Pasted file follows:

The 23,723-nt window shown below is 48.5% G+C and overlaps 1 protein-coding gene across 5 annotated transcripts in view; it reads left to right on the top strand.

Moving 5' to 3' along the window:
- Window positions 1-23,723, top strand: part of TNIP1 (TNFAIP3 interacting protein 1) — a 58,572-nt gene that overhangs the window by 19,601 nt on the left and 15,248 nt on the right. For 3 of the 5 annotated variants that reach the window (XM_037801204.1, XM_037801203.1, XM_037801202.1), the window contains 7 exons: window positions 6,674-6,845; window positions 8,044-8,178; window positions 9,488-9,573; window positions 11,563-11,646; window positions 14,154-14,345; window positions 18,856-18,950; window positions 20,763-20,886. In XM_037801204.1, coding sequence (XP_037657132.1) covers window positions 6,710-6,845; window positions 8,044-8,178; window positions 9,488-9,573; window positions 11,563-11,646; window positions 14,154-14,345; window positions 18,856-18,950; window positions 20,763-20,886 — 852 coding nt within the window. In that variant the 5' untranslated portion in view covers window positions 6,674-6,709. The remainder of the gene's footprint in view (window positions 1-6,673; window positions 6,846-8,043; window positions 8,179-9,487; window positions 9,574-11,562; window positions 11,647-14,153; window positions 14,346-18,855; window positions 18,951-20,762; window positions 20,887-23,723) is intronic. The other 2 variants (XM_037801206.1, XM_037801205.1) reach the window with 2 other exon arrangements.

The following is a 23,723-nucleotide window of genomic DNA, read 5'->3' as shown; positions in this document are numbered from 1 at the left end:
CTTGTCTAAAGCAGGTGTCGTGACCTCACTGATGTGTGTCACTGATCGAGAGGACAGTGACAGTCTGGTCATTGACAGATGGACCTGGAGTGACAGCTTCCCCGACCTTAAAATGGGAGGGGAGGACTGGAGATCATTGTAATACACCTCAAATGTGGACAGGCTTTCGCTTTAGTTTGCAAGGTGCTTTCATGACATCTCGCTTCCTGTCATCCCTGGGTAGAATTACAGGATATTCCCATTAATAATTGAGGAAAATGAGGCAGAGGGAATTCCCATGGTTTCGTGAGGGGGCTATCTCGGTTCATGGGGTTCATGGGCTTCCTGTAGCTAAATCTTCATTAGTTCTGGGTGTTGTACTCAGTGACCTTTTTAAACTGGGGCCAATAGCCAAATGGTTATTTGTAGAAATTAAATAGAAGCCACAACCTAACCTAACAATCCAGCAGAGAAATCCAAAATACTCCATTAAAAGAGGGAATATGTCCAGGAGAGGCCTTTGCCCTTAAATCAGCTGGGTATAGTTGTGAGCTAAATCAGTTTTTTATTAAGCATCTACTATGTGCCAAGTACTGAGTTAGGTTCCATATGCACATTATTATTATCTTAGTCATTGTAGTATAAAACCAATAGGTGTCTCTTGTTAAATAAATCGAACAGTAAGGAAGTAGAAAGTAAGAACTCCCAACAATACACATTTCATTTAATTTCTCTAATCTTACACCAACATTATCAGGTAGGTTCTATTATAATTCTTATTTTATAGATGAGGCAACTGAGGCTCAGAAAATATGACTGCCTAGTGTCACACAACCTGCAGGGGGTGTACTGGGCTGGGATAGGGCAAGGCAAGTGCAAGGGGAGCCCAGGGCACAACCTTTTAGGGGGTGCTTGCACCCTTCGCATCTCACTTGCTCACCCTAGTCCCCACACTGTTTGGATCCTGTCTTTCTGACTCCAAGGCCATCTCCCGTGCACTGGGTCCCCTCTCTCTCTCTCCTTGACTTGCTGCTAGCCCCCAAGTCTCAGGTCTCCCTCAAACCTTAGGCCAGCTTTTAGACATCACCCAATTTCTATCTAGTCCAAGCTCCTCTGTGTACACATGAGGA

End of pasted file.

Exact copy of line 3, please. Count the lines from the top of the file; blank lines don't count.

- Window positions 1-23,723, top strand: part of TNIP1 (TNFAIP3 interacting protein 1) — a 58,572-nt gene that overhangs the window by 19,601 nt on the left and 15,248 nt on the right. For 3 of the 5 annotated variants that reach the window (XM_037801204.1, XM_037801203.1, XM_037801202.1), the window contains 7 exons: window positions 6,674-6,845; window positions 8,044-8,178; window positions 9,488-9,573; window positions 11,563-11,646; window positions 14,154-14,345; window positions 18,856-18,950; window positions 20,763-20,886. In XM_037801204.1, coding sequence (XP_037657132.1) covers window positions 6,710-6,845; window positions 8,044-8,178; window positions 9,488-9,573; window positions 11,563-11,646; window positions 14,154-14,345; window positions 18,856-18,950; window positions 20,763-20,886 — 852 coding nt within the window. In that variant the 5' untranslated portion in view covers window positions 6,674-6,709. The remainder of the gene's footprint in view (window positions 1-6,673; window positions 6,846-8,043; window positions 8,179-9,487; window positions 9,574-11,562; window positions 11,647-14,153; window positions 14,346-18,855; window positions 18,951-20,762; window positions 20,887-23,723) is intronic. The other 2 variants (XM_037801206.1, XM_037801205.1) reach the window with 2 other exon arrangements.